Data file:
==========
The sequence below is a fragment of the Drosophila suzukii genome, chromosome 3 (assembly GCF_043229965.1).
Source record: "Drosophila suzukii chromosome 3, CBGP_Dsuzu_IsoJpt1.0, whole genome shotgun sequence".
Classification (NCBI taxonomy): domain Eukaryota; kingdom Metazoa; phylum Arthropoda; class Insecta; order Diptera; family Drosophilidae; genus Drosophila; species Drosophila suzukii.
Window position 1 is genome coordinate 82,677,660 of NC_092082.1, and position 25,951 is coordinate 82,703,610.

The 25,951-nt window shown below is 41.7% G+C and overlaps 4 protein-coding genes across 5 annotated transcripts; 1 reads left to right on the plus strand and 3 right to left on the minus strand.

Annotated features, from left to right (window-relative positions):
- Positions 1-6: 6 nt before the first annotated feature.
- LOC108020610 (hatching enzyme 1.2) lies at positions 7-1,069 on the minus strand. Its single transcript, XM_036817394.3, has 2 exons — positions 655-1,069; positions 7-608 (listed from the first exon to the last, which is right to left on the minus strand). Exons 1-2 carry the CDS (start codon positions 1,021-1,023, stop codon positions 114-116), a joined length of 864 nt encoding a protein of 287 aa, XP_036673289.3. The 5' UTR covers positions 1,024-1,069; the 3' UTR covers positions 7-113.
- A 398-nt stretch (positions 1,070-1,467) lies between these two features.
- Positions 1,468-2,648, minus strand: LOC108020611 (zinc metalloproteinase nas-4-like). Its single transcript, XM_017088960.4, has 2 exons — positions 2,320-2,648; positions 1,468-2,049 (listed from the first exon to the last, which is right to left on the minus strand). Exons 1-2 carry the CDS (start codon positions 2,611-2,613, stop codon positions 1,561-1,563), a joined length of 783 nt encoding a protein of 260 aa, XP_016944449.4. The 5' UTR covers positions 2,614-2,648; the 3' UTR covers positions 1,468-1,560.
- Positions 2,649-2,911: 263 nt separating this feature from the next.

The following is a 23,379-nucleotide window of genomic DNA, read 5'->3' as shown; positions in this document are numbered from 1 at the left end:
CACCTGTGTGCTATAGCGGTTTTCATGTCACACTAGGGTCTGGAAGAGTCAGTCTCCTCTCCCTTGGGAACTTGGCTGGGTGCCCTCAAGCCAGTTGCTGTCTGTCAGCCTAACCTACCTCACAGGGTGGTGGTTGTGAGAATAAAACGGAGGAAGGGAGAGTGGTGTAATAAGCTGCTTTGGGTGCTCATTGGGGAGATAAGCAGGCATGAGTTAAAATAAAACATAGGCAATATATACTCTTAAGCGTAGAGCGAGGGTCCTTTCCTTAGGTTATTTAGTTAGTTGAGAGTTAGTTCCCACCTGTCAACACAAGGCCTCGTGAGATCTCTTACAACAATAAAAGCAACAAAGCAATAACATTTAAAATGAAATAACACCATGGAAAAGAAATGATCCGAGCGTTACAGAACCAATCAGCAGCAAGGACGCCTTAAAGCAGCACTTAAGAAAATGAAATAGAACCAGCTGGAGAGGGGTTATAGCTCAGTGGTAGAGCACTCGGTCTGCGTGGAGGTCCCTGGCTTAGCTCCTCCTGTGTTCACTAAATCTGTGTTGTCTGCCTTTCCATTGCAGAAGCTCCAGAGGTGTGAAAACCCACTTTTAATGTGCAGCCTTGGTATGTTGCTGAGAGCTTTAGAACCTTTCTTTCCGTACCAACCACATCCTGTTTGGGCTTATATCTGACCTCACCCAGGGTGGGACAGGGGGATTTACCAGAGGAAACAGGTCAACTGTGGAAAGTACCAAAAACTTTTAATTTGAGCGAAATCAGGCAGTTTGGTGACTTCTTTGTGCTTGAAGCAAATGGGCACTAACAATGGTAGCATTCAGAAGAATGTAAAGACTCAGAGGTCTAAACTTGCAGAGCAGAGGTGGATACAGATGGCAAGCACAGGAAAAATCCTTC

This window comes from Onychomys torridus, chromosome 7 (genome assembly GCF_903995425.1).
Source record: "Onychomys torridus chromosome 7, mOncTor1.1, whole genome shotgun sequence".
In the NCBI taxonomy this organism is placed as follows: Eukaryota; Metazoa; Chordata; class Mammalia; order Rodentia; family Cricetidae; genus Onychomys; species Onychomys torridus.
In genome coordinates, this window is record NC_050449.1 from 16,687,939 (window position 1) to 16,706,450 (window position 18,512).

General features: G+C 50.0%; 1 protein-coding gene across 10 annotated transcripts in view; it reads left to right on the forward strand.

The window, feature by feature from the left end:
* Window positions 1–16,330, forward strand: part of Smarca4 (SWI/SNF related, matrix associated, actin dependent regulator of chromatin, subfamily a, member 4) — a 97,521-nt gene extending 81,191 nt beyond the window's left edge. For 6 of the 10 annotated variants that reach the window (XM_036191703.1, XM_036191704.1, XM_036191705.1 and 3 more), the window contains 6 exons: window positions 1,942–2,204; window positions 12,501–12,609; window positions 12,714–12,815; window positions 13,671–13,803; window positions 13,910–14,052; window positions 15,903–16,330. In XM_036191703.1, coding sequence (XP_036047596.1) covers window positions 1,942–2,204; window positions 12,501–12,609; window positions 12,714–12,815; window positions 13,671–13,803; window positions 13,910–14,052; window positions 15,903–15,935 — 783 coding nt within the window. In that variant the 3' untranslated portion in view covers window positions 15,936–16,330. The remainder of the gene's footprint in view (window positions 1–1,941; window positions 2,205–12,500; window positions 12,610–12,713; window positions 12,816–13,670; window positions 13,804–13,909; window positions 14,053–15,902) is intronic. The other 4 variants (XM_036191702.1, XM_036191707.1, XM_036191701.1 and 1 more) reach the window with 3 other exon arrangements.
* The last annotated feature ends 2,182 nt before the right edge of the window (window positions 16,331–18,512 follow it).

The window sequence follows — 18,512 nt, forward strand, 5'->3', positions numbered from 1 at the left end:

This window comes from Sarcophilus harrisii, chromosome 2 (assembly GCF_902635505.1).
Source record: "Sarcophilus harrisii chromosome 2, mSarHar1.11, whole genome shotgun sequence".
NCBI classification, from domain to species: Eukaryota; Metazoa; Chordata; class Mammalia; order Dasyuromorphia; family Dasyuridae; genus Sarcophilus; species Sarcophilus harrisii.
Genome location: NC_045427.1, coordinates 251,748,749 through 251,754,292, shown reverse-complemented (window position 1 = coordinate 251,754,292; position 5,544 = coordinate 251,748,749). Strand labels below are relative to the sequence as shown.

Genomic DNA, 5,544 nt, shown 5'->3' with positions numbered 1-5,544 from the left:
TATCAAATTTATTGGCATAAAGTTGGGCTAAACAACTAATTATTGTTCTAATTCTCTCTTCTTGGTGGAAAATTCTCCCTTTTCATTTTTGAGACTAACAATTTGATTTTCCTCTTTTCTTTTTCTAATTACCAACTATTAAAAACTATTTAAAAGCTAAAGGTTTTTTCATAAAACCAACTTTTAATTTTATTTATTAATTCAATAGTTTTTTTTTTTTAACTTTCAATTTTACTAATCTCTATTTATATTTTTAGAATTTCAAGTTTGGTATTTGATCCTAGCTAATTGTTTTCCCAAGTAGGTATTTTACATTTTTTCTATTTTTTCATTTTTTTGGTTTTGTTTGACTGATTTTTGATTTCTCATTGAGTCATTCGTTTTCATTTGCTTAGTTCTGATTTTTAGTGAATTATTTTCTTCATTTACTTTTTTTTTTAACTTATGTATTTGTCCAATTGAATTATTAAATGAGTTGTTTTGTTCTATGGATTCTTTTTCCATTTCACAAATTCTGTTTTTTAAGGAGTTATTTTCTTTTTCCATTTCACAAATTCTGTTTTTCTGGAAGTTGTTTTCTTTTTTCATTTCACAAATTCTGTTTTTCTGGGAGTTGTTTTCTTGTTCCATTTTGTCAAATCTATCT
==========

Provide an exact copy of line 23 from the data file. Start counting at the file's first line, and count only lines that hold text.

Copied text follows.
This window comes from Sarcophilus harrisii, chromosome 2 (assembly GCF_902635505.1).